Ireland is currently battling a homelessness and housing crisis and if construction came to halt there would be a severe impact on social housing therefore worsening this crisis. There are currently 35 social housing projects across 14 counties and a new analysis of the home building market carried out by EY-DKM Economic Advisory Services on behalf of the Irish Home Builders Association (IHBA) estimates that up to 36,000 new homes per annum will be needed to meet demand over the next two decades. In 2019 builders completed 21,500 new homes, a number well below what is said to be needed to combat the crisis. As we specialize in the supply of trades and labour to the construction industry, we recognize from our day to day work that there is in fact a skills shortage in this industry which ads further to this crisis. Lower than necessary housing construction rates and labour supply shortages paired with what would have been a second halt to the industry this year had construction not been deemed an essential industry would have had detrimental impacts to society. A reduction in the development of new homes would also wreak havoc on housing prices. An increase in demand and a decrease in supply would inevitably lead to large inflation on the price of houses. 

If Ireland shut down the construction industry for a second time it would result in a negative impact on any pipelined projects. It may result in Ireland not looking like the most desirable place to have your company. Maintaining Ireland’s image of a desirable place to do business is crucial especially as Ireland currently attracts many MNE’s who provide thousands of jobs and contribute massively to GDP annually.

Health Impacts

Further delays in the construction of the Healthcare projects such as the National Children’s Hospital would cause delays in the ability of the Irish healthcare system to provide appropriate healthcare for our citizens in the years to come. Delays in the construction of Biopharmaceutical sites would have an adverse impact on the battle against COVID-19 globally as many of the world’s leading biopharmaceutical companies being headquartered in Ireland and are currently in the process of developing a COVID-19 vaccine.

Financial Impacts

From a financial/employment perspective the decision to deem the construction industry essential has meant that for now the jobs of 147,000 construction workers and around 50,000 others involved in the supply chain will remain secure. These workers are all contributing to the economy by way of taxes on their wages and helping rebuild the Irish economy. In 2019 alone €3.84bn in taxes was generated by the construction industry. A potential 10 week shut down of the industry could have lead to a loss in tax revenue of circa €740m with an additional €700m being paid out in pandemic unemployment payments during this period. Construction being deemed essential now leaves the state with additional spending power which has positive knock on effects on the state and Irish economy as a whole.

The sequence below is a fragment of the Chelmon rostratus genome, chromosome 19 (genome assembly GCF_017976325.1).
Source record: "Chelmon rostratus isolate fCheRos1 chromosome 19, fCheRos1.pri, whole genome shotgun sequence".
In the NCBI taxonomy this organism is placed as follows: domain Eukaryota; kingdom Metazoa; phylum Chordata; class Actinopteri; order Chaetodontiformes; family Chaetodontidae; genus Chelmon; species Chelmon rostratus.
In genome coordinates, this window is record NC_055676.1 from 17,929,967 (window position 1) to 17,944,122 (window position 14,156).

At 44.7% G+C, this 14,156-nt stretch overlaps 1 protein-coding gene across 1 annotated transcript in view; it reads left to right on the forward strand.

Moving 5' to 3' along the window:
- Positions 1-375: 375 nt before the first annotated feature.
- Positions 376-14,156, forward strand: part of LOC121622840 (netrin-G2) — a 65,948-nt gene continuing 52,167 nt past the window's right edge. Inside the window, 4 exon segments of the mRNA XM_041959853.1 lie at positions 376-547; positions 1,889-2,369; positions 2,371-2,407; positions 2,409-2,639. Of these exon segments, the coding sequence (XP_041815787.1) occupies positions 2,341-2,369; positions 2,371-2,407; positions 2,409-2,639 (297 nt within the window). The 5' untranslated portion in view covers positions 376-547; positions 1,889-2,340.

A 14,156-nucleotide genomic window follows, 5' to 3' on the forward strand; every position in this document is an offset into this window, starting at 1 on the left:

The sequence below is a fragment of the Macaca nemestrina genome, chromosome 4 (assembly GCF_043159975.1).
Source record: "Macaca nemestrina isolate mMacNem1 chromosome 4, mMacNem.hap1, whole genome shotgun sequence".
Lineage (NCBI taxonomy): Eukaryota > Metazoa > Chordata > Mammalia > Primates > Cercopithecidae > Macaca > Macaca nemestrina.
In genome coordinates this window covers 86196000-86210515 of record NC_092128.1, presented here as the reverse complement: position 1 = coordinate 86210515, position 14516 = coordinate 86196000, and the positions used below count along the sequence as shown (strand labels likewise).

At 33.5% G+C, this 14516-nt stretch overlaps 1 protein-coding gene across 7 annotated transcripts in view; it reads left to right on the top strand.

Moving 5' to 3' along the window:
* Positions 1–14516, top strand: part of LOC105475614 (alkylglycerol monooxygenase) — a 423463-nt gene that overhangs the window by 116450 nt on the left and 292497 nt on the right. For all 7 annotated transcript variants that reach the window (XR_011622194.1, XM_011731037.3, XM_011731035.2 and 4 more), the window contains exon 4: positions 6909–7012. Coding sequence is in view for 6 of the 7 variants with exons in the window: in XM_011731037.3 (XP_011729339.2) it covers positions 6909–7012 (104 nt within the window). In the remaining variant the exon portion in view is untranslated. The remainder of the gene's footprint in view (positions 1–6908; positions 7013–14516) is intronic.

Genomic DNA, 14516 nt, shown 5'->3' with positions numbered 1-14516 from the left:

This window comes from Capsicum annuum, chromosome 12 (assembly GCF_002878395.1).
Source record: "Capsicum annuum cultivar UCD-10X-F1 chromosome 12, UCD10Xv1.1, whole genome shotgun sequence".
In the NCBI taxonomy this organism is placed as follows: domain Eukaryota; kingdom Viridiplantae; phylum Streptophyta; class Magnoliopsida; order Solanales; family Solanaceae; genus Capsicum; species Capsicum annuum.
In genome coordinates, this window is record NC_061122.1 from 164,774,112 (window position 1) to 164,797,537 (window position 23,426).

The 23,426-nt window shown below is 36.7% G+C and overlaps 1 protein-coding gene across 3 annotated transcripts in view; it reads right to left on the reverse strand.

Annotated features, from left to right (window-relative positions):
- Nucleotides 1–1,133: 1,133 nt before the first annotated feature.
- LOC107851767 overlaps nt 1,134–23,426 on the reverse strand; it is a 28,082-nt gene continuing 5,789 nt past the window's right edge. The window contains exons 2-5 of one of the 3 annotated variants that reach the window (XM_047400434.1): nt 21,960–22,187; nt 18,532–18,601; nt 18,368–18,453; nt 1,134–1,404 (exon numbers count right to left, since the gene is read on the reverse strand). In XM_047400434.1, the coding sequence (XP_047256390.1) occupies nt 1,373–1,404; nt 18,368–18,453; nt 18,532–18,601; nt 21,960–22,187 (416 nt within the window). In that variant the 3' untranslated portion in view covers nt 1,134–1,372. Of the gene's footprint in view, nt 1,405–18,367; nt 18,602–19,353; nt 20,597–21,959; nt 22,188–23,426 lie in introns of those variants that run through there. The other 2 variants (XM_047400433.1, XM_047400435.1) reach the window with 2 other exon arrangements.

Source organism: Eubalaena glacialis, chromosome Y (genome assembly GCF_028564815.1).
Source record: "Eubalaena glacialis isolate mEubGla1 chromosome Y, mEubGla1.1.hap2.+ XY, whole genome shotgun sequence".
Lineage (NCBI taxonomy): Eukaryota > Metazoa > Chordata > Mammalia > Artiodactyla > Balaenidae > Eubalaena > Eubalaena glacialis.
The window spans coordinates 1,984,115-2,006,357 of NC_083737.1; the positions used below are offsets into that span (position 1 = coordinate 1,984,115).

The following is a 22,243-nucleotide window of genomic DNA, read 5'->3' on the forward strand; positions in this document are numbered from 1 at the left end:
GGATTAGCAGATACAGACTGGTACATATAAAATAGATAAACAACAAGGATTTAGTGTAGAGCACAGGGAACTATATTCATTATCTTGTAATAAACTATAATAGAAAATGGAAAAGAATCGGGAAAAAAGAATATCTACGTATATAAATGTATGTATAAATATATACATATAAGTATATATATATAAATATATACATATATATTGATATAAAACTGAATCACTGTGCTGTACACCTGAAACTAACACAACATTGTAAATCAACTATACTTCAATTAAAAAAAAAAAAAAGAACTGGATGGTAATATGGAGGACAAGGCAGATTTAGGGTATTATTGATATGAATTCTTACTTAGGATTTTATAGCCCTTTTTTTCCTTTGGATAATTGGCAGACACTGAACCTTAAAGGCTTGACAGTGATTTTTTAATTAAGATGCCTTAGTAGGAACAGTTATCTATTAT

Psychological Impacts

The announcement of this 6 week lockdown has coincided with CIF Construction Safety Week with Monday’s theme being mental health, welfare and wellbeing. This pandemic has had a severe impact on everyone’s mental health and those in the construction industry are no exception. In today’s world this topic is now more important than ever. Mental Health within the construction industry has been referred to as a “silent crisis” and is believed to have been exacerbated by the pandemic. Almost a quarter of construction companies report employees being absent due to mental health reasons. Continuing to provide employment and a source of income for people of this industry will help people mentally as studies show that unemployment does make people unhappy. It is widely acknowledged that unemployment results in a loss of income as well as declining job-related skills. Low mood, anxiety, poor cognitive performance and loss of confidence are just some of the effects of unemployment. Studies have found that the unemployed have lower levels of well-being than the general population and than those in work.

We speak for many when we say that we feel fortunate to be in the construction industry and to be able to continue to operate through these level 5 restrictions and retain our jobs at a time of great uncertainty in the economy.